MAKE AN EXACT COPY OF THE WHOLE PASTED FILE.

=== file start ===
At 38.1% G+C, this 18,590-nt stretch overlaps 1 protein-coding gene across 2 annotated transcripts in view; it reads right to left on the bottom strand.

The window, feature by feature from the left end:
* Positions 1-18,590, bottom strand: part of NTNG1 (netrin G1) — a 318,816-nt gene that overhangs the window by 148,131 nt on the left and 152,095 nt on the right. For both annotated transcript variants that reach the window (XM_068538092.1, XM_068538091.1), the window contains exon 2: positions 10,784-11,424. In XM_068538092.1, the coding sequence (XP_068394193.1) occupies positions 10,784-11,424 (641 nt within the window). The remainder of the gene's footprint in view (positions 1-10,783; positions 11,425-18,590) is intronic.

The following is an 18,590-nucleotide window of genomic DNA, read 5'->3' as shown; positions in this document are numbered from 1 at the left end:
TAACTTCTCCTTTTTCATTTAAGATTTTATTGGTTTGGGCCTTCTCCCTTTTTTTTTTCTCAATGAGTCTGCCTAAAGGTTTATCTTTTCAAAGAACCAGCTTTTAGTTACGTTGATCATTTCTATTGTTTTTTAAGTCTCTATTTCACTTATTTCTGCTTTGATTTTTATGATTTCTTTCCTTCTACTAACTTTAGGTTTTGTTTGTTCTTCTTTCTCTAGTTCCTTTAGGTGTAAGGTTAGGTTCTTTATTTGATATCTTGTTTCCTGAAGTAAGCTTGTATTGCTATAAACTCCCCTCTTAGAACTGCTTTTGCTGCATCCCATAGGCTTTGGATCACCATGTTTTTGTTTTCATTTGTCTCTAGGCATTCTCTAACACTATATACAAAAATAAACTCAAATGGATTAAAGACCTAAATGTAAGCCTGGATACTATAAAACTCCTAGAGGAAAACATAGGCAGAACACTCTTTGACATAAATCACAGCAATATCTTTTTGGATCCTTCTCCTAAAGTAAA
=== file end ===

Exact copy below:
At 38.1% G+C, this 18,590-nt stretch overlaps 1 protein-coding gene across 2 annotated transcripts in view; it reads right to left on the bottom strand.

The window, feature by feature from the left end:
* Positions 1-18,590, bottom strand: part of NTNG1 (netrin G1) — a 318,816-nt gene that overhangs the window by 148,131 nt on the left and 152,095 nt on the right. For both annotated transcript variants that reach the window (XM_068538092.1, XM_068538091.1), the window contains exon 2: positions 10,784-11,424. In XM_068538092.1, the coding sequence (XP_068394193.1) occupies positions 10,784-11,424 (641 nt within the window). The remainder of the gene's footprint in view (positions 1-10,783; positions 11,425-18,590) is intronic.

The following is an 18,590-nucleotide window of genomic DNA, read 5'->3' as shown; positions in this document are numbered from 1 at the left end:
TAACTTCTCCTTTTTCATTTAAGATTTTATTGGTTTGGGCCTTCTCCCTTTTTTTTTTCTCAATGAGTCTGCCTAAAGGTTTATCTTTTCAAAGAACCAGCTTTTAGTTACGTTGATCATTTCTATTGTTTTTTAAGTCTCTATTTCACTTATTTCTGCTTTGATTTTTATGATTTCTTTCCTTCTACTAACTTTAGGTTTTGTTTGTTCTTCTTTCTCTAGTTCCTTTAGGTGTAAGGTTAGGTTCTTTATTTGATATCTTGTTTCCTGAAGTAAGCTTGTATTGCTATAAACTCCCCTCTTAGAACTGCTTTTGCTGCATCCCATAGGCTTTGGATCACCATGTTTTTGTTTTCATTTGTCTCTAGGCATTCTCTAACACTATATACAAAAATAAACTCAAATGGATTAAAGACCTAAATGTAAGCCTGGATACTATAAAACTCCTAGAGGAAAACATAGGCAGAACACTCTTTGACATAAATCACAGCAATATCTTTTTGGATCCTTCTCCTAAAGTAAA